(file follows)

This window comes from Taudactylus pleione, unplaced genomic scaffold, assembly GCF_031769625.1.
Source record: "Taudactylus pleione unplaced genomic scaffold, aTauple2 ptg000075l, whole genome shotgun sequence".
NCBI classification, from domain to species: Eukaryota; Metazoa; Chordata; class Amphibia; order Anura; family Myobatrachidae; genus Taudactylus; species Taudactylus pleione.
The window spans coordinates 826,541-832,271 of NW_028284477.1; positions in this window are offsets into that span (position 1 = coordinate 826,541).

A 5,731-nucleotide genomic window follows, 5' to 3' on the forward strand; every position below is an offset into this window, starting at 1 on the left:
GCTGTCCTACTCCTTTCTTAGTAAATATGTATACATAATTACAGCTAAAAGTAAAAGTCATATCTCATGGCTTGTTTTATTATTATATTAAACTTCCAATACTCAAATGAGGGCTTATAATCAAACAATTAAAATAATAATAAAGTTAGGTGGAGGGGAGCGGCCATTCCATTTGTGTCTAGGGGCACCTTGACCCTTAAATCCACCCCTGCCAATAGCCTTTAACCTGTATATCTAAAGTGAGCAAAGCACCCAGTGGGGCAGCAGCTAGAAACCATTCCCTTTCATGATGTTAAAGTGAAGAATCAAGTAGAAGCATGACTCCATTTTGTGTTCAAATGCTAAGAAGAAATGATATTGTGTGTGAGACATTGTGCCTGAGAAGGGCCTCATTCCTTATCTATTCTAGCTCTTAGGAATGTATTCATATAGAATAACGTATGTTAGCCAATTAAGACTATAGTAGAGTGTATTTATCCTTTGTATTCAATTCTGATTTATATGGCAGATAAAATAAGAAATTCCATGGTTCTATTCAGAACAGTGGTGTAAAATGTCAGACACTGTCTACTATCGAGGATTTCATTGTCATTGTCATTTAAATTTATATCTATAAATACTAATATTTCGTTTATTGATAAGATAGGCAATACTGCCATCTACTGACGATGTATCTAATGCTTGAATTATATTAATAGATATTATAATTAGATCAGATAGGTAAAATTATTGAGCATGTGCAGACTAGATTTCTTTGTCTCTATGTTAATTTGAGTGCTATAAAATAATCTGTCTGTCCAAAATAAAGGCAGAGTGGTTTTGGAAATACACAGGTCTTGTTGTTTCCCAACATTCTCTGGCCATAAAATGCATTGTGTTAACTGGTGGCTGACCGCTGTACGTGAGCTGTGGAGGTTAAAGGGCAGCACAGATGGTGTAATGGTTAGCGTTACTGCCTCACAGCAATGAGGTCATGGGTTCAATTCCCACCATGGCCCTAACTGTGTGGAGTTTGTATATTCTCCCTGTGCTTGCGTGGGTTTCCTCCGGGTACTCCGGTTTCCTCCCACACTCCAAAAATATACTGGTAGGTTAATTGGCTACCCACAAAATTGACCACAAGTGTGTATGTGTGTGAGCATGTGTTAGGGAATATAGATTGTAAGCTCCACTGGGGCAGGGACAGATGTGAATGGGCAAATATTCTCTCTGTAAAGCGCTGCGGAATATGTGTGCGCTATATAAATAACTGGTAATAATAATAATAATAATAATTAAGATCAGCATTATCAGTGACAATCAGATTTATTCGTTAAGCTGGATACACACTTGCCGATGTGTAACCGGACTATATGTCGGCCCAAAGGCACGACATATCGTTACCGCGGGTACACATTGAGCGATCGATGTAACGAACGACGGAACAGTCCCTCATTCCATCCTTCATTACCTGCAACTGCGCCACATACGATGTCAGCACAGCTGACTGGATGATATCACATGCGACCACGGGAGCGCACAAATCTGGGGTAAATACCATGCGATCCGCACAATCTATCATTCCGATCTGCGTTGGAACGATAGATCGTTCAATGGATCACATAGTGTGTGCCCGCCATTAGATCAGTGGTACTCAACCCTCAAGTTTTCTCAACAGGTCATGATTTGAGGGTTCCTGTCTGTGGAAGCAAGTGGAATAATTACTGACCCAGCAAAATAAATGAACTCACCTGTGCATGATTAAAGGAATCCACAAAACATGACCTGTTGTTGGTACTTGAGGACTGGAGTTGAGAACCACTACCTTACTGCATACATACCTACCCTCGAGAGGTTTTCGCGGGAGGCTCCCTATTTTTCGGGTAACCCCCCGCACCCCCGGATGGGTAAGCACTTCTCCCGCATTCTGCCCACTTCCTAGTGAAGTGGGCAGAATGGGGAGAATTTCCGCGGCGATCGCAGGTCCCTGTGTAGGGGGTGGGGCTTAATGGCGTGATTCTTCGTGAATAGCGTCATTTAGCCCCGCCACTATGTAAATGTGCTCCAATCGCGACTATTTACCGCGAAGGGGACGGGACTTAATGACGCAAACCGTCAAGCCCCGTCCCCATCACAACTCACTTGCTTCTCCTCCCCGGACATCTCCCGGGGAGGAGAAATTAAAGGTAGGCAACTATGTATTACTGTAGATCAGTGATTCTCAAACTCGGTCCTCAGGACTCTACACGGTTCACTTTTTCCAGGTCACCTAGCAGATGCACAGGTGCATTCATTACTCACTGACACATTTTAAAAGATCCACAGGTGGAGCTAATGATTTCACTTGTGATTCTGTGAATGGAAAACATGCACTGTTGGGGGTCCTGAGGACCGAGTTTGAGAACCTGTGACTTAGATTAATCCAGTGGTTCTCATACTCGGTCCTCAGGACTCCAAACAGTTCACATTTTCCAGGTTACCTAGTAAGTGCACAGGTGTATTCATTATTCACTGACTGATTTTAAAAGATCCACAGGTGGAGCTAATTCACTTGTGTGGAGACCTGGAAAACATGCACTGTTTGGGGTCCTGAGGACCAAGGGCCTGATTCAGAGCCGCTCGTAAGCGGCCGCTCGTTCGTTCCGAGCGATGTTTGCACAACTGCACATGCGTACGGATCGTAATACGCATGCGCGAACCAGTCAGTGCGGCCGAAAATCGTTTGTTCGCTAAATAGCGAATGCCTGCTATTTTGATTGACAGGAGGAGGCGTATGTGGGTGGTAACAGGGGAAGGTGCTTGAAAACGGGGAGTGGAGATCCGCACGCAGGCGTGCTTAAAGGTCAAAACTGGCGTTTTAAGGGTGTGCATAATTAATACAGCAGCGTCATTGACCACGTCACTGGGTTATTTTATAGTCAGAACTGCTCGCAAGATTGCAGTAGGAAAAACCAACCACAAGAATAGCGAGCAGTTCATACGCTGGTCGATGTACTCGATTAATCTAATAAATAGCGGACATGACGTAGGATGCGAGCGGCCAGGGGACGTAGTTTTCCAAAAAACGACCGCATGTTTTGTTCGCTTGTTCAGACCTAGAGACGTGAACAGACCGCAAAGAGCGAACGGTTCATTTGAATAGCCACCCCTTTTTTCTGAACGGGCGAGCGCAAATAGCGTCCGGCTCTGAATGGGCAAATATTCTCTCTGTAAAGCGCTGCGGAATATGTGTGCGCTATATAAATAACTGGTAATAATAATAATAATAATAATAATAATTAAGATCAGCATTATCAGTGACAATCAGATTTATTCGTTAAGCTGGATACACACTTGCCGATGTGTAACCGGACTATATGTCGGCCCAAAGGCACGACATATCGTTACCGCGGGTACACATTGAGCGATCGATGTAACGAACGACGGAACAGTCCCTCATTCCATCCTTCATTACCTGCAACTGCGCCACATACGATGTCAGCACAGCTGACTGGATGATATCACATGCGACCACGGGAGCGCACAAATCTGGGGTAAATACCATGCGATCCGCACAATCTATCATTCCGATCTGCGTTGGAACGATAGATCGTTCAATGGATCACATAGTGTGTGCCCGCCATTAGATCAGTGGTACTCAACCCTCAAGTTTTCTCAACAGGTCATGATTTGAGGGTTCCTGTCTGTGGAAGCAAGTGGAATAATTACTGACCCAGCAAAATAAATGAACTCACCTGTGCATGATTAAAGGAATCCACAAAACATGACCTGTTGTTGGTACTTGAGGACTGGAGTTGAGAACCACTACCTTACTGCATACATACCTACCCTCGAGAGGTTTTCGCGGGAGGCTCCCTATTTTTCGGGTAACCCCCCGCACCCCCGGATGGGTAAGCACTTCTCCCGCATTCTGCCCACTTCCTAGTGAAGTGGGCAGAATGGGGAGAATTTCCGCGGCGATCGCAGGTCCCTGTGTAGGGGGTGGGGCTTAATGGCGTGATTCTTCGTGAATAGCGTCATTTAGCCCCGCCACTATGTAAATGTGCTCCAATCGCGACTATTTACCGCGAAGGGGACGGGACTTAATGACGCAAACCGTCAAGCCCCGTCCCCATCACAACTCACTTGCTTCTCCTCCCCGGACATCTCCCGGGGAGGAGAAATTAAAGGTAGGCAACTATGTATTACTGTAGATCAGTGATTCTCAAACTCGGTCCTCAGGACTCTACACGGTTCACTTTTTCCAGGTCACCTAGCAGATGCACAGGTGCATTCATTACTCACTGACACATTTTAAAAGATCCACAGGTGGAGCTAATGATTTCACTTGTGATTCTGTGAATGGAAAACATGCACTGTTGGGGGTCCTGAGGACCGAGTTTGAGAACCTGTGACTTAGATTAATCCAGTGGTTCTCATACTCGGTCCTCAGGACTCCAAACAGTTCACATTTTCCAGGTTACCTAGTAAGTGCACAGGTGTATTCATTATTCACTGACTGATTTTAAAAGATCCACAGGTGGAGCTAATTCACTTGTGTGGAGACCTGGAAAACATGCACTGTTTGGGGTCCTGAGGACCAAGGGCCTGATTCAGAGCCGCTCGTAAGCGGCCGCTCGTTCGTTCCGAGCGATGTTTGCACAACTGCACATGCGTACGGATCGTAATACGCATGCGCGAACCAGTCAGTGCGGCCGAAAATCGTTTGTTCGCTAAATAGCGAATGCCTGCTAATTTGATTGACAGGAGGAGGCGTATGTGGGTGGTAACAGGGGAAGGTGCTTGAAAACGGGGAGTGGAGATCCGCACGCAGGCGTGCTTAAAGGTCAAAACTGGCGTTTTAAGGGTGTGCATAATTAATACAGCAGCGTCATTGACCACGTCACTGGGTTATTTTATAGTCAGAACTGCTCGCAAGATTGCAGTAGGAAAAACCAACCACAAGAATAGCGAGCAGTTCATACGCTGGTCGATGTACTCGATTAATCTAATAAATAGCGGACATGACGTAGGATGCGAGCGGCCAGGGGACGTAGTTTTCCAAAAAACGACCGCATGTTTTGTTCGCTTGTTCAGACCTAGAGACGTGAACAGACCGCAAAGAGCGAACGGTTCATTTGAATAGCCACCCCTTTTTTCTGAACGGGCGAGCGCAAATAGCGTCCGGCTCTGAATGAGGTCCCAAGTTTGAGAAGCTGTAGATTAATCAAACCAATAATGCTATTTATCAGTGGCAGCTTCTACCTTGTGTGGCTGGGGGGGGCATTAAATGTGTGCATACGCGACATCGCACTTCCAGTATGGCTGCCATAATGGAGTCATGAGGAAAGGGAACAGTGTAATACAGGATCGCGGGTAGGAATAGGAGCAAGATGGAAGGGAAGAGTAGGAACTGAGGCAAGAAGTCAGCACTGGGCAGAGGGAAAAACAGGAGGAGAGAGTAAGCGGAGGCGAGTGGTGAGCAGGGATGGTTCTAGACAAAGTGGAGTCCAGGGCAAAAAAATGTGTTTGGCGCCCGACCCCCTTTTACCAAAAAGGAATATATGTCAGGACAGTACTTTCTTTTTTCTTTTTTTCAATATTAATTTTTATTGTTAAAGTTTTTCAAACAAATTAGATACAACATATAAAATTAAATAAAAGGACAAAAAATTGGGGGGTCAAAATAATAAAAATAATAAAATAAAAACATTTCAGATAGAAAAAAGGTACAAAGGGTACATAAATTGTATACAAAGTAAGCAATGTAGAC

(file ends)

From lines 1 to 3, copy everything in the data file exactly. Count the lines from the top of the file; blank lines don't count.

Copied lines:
This window comes from Taudactylus pleione, unplaced genomic scaffold, assembly GCF_031769625.1.
Source record: "Taudactylus pleione unplaced genomic scaffold, aTauple2 ptg000075l, whole genome shotgun sequence".
NCBI classification, from domain to species: Eukaryota; Metazoa; Chordata; class Amphibia; order Anura; family Myobatrachidae; genus Taudactylus; species Taudactylus pleione.